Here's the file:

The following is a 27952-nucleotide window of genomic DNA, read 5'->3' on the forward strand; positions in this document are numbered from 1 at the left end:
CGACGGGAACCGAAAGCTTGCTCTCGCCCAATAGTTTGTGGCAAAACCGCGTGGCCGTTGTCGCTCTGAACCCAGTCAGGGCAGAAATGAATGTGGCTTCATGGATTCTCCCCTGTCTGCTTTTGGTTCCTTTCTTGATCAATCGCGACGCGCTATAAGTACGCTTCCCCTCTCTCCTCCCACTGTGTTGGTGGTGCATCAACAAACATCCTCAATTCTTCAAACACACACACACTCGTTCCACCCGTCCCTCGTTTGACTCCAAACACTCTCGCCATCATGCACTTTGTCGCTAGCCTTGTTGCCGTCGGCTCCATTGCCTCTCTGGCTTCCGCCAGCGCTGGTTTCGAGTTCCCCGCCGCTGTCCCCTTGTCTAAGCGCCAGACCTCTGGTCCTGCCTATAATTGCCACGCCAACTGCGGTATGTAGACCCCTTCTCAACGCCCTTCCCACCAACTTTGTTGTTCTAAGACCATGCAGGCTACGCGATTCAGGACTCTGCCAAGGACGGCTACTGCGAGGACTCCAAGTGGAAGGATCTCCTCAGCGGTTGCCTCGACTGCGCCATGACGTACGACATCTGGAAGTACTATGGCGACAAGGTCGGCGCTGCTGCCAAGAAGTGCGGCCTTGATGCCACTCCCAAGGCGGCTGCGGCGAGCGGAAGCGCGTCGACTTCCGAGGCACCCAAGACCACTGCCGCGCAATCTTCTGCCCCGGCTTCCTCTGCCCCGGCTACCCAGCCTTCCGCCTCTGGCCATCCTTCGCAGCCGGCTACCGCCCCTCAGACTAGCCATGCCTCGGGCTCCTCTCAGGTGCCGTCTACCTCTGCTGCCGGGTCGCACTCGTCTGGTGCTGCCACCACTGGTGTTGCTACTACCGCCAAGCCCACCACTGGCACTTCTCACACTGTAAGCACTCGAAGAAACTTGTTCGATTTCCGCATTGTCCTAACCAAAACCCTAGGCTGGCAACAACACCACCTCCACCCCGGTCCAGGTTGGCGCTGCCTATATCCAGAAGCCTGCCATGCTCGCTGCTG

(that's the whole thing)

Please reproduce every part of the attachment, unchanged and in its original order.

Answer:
The following is a 27952-nucleotide window of genomic DNA, read 5'->3' on the forward strand; positions in this document are numbered from 1 at the left end:
CGACGGGAACCGAAAGCTTGCTCTCGCCCAATAGTTTGTGGCAAAACCGCGTGGCCGTTGTCGCTCTGAACCCAGTCAGGGCAGAAATGAATGTGGCTTCATGGATTCTCCCCTGTCTGCTTTTGGTTCCTTTCTTGATCAATCGCGACGCGCTATAAGTACGCTTCCCCTCTCTCCTCCCACTGTGTTGGTGGTGCATCAACAAACATCCTCAATTCTTCAAACACACACACACTCGTTCCACCCGTCCCTCGTTTGACTCCAAACACTCTCGCCATCATGCACTTTGTCGCTAGCCTTGTTGCCGTCGGCTCCATTGCCTCTCTGGCTTCCGCCAGCGCTGGTTTCGAGTTCCCCGCCGCTGTCCCCTTGTCTAAGCGCCAGACCTCTGGTCCTGCCTATAATTGCCACGCCAACTGCGGTATGTAGACCCCTTCTCAACGCCCTTCCCACCAACTTTGTTGTTCTAAGACCATGCAGGCTACGCGATTCAGGACTCTGCCAAGGACGGCTACTGCGAGGACTCCAAGTGGAAGGATCTCCTCAGCGGTTGCCTCGACTGCGCCATGACGTACGACATCTGGAAGTACTATGGCGACAAGGTCGGCGCTGCTGCCAAGAAGTGCGGCCTTGATGCCACTCCCAAGGCGGCTGCGGCGAGCGGAAGCGCGTCGACTTCCGAGGCACCCAAGACCACTGCCGCGCAATCTTCTGCCCCGGCTTCCTCTGCCCCGGCTACCCAGCCTTCCGCCTCTGGCCATCCTTCGCAGCCGGCTACCGCCCCTCAGACTAGCCATGCCTCGGGCTCCTCTCAGGTGCCGTCTACCTCTGCTGCCGGGTCGCACTCGTCTGGTGCTGCCACCACTGGTGTTGCTACTACCGCCAAGCCCACCACTGGCACTTCTCACACTGTAAGCACTCGAAGAAACTTGTTCGATTTCCGCATTGTCCTAACCAAAACCCTAGGCTGGCAACAACACCACCTCCACCCCGGTCCAGGTTGGCGCTGCCTATATCCAGAAGCCTGCCATGCTCGCTGCTG